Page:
Bryan Giemza’s “Irish Catholic Writers and the Invention of the American South” Available from LSU Press
New book includes never-before-seen documents, including correspondence of Cormac McCarthy, Anne Rice and Valerie Sayers
BATON ROUGE – In “Irish Catholic Writers and the Invention of the American South,” now available from LSU Press, Bryan Giemza retrieves a missing chapter of Irish Catholic heritage by canvassing the literature of American Irish writers from the U.S. South.
From the first Irish American novel, published in Winchester, Va., in 1817, Giemza investigates 19th-century writers contending with the turbulence of their time – writers influenced by both American and Irish revolutions. Additionally, he considers dramatists and propagandists of the Civil War and Lost Cause memoirists who emerged in its wake. Some familiar names arise in an Irish context, including Joel Chandler Harris and Kate (O’Flaherty) Chopin. Giemza also examines the works of 20th-century writers, such as Margaret Mitchell, John Kennedy Toole, and Pat Conroy. For each author, Giemza traces how Catholicism influenced faith and ethnic identity.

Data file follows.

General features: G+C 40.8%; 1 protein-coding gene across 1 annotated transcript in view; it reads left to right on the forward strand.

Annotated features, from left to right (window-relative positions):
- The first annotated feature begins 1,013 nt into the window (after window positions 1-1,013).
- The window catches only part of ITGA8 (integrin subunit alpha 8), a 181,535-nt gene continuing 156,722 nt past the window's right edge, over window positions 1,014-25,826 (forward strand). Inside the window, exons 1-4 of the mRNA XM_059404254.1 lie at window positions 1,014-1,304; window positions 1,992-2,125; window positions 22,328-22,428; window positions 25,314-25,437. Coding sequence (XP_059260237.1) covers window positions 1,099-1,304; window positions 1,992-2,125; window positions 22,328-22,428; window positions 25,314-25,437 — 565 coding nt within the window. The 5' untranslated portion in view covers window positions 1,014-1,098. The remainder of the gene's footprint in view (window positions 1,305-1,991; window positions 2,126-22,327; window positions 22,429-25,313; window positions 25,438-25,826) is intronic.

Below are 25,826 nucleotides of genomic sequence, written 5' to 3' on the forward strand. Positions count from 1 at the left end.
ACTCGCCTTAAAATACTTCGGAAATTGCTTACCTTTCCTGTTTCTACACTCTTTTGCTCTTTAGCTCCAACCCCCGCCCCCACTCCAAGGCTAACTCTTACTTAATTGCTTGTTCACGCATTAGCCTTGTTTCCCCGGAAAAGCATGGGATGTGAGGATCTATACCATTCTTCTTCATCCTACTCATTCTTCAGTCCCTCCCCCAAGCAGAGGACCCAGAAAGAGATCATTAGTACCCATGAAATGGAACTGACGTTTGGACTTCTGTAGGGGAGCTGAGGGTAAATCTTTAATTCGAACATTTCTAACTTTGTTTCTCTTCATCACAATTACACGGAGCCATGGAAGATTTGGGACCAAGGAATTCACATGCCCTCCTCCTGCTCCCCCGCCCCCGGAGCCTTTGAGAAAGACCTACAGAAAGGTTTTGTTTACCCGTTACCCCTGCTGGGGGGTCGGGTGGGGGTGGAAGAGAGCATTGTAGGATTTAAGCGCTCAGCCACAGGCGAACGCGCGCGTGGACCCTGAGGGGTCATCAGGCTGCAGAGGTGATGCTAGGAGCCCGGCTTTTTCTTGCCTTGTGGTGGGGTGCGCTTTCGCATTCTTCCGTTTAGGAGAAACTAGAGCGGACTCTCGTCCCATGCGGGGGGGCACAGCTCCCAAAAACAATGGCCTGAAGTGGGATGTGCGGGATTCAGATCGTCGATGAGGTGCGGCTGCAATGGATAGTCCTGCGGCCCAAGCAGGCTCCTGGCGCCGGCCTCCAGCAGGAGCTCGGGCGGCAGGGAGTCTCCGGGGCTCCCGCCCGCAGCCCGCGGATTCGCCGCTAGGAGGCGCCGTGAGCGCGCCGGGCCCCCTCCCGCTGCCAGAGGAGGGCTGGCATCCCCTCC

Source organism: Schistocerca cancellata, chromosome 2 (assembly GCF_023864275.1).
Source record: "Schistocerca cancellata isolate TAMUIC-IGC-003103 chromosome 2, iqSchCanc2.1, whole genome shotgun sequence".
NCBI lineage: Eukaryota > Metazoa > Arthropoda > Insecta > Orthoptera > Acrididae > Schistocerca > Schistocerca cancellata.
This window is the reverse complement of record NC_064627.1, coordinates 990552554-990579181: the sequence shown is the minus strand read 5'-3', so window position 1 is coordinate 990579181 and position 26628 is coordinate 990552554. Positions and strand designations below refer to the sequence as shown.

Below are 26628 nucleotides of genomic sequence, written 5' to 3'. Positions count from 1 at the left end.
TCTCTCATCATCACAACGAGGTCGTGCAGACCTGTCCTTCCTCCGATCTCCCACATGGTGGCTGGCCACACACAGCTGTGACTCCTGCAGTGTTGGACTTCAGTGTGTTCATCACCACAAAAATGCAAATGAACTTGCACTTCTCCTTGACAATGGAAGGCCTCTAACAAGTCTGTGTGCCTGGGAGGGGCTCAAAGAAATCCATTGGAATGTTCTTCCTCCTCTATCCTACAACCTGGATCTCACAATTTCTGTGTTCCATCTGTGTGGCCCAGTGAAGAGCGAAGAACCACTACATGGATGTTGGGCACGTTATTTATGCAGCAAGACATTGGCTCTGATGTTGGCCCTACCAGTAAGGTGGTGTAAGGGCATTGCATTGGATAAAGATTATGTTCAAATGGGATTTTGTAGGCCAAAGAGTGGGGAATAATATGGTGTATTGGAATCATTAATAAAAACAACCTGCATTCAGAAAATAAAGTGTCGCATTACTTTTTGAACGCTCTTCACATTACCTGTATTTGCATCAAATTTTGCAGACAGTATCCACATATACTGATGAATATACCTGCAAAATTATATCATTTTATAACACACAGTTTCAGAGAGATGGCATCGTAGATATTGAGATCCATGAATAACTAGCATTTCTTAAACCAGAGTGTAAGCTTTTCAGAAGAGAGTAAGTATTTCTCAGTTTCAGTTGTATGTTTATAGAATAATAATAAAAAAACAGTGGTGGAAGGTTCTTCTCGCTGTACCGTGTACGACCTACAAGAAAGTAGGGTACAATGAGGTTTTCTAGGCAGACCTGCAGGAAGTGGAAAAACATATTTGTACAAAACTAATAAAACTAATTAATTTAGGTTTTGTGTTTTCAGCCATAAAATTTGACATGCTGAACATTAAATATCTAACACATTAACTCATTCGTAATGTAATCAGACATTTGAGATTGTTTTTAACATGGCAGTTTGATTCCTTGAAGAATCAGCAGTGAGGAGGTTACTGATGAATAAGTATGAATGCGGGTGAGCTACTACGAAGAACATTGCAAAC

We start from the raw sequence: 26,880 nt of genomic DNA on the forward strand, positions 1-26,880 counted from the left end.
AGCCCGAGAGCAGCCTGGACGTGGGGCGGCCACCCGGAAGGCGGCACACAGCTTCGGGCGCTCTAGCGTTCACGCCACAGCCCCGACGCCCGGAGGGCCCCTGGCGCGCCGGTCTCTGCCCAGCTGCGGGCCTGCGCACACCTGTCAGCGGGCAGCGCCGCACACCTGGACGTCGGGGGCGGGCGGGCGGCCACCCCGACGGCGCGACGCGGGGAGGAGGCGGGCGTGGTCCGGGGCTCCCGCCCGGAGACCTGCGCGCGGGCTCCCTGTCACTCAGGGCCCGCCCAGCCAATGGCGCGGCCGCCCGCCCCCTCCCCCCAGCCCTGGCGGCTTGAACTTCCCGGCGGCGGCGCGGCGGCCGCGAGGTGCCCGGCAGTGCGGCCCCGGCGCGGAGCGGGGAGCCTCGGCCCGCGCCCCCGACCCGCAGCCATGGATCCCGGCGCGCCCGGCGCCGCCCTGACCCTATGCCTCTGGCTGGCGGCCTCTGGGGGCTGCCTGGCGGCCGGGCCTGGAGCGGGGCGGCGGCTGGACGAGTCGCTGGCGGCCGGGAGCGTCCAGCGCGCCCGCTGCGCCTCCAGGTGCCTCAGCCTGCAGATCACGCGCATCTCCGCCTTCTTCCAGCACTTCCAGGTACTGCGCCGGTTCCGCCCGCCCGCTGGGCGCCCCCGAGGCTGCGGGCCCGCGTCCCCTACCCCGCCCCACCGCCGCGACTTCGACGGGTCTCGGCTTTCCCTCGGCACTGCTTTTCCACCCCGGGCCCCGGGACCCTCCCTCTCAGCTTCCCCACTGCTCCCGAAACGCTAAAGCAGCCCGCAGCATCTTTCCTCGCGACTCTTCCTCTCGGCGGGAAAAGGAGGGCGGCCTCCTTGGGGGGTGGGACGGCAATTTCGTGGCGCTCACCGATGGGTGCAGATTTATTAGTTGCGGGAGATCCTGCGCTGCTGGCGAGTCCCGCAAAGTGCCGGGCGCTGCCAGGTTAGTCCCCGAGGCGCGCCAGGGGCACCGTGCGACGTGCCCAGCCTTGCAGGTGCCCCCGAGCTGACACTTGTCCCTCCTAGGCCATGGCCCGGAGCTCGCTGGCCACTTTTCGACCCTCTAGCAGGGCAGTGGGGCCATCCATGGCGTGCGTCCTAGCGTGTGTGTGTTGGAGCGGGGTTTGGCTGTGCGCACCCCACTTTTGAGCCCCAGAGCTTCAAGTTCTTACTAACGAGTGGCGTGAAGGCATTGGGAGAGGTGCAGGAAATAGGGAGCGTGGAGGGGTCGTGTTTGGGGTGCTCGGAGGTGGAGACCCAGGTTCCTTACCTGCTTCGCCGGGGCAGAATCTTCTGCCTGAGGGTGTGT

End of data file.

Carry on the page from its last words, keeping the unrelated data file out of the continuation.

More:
Giemza draws on many never-before-seen documents, including authorized material from the correspondence of Cormac McCarthy, interviews from the Irish community of Flannery O’Connor’s native Savannah, Ga., and Giemza’s own correspondence with writers such as Valerie Sayers and Anne Rice. This lively history prompts a new understanding of how the Irish in the region helped invent a regional mythos, an enduring literature, and a national image.
Giemza is the editor of “Rethinking the Irish in the American South: Beyond Rounders and Reelers,” coauthor of “Poet of the Lost Cause: A Life of Father Ryan” and assistant editor of “Southern Writers: A New Biographical Dictionary.” He teaches American literature at Randolph-Macon College.